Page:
Glossary Term

Definitions Related to Sexual Orientation and Gender Identity

For Educators | For Parents, Families, and Caregivers | For Students

The following terms and definitions related to sexual orientation and gender identity are often associated with and provide a common, working language for ADL’s educational anti-bias programs and resources. The definitions are written for older youth to adult reading levels, unless otherwise specified, and some include age-appropriate versions for younger ages.

Download Definitions Related to Sexual Orientation and Gender Identity

A

Anti-LGBTQ Bias: Prejudice and/or discrimination against people who are or who are perceived to be lesbian, gay, bisexual, transgender or queer/questioning (LGBTQ).

Anti-Trans Bias: The marginalization and/or oppression of people who are transgender and/or nonbinary (identifying as neither a man nor a woman) based on the belief that cisgender (gender identity that corresponds with the sex one was assigned at birth) is the norm.

Asexual: A person who does not experience sexual attraction, but may experience other forms of attraction (e.g., intellectual, emotional).

B

Biological Sex: The biological and physiological characteristics of males and females. These are characteristics people are born with that do not usually change over the course of their lives. Although sex is typically defined as being male or female, in actuality, there are more than two sexes. About 1.7% of the population is intersex (see definition below).

Bisexual: A person who is emotionally, physically and/or romantically attracted to some people of more than one gender.

C

Cisgender: A term for when someone’s gender identity/expression matches the gender they were assigned at birth.

Coming Out (of the Closet): To be “in the closet” means to not share a part of one’s identity. Some LGBTQ people choose to disclose that part of their identity in some situations (to be “out”) and not in others (to be “closeted”). To “come out” is to publicly declare one’s identity, sometimes to one person in conversation, sometimes to a group or in a public setting. Coming out is a lifelong process. In each situation, a person must decide where they are at that point in time with their identity. In each new situation, a person must decide whether or not to come out.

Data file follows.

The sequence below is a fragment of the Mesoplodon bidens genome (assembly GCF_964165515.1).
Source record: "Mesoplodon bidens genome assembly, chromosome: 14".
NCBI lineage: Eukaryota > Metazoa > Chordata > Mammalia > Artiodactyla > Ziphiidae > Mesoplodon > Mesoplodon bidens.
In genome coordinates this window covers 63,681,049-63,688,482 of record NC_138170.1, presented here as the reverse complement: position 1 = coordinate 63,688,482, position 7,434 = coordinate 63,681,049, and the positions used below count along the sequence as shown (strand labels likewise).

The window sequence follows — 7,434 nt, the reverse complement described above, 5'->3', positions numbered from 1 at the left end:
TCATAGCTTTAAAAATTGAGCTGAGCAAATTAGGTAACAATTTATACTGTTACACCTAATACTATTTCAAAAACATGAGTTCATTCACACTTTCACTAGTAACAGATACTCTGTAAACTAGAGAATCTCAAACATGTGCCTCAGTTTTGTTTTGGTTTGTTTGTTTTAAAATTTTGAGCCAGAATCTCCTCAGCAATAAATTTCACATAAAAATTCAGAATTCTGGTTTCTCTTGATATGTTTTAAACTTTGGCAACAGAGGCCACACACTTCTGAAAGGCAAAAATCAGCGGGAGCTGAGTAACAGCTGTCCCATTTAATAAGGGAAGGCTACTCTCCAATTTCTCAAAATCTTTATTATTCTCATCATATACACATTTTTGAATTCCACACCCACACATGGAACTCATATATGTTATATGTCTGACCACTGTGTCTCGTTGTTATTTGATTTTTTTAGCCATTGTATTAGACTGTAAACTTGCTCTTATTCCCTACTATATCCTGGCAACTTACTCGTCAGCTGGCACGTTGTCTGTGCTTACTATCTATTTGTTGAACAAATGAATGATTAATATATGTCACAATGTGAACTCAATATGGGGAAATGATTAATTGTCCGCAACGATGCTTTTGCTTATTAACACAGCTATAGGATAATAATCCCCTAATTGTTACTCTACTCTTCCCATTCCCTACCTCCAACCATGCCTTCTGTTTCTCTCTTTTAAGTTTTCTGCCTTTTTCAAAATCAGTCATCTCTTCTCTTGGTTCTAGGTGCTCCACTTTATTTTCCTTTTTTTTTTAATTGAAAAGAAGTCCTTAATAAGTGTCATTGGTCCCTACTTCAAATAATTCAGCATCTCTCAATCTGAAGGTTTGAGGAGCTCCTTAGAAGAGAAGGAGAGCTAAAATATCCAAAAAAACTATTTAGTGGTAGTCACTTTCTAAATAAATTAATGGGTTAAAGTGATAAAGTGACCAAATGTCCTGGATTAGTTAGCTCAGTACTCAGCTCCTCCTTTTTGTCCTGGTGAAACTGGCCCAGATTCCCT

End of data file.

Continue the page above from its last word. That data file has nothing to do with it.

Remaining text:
D

Dead Name: Refers to a transgender person by the name they used before they transitioned.

F

FTM/MTF: FTM refers to a person who transitions from “female-to-male,” meaning a person who was assigned female at birth but identifies and lives as a male. MTF refers to a person who transitions from “male-to-female,” meaning a person who was assigned male at birth but identifies and lives as a female.

G

Gay: A person who is emotionally, physically and/or romantically attracted to some other people of the same gender. Can be used to refer to people of all genders, though it is used most commonly to refer to males. Some women and girls choose not to identify as gay, but as lesbian.

Gender: The socially-defined “rules” and roles for men and women in a society. The attitudes, customs and values associated with gender are socially constructed; however, individuals develop their gender identities in two primary ways: through an innate sense of their own identity and through their life experiences and interactions with others. Dominant western society generally defines gender as a binary system—men and women—but many cultures define gender as more fluid and existing along a continuum.

Gender Binary: The idea that sex and gender are two distinct, opposite and disconnected categories—male and female.

Gender Expression: Refers to the ways in which people externally communicate their gender identity to others through behavior, clothing, haircut, voice and emphasizing, de-emphasizing or changing their bodies’ characteristics. Gender expression is not an indicator of sexual orientation.

Gender Identity: Relates to a person’s internal sense of their own gender. Since gender identity is internal, one’s gender identity is not necessarily visible to others.

Gender Non-Conforming: A person who doesn’t adhere to societal pressures to conform to gender norms and roles. 

Gender Role: The set of roles and behaviors expected of people based on gender assigned at birth.

H

Heterosexism: The marginalization and/or oppression of people who are lesbian, gay, bisexual, queer and/or asexual, based on the belief that heterosexuality is the norm. (Often called homophobia to describe a fear of anyone or anything that is perceived to be LGBTQ. Other related terms include anti-LGBTQ bias, cissexism, biphobia and transphobia.)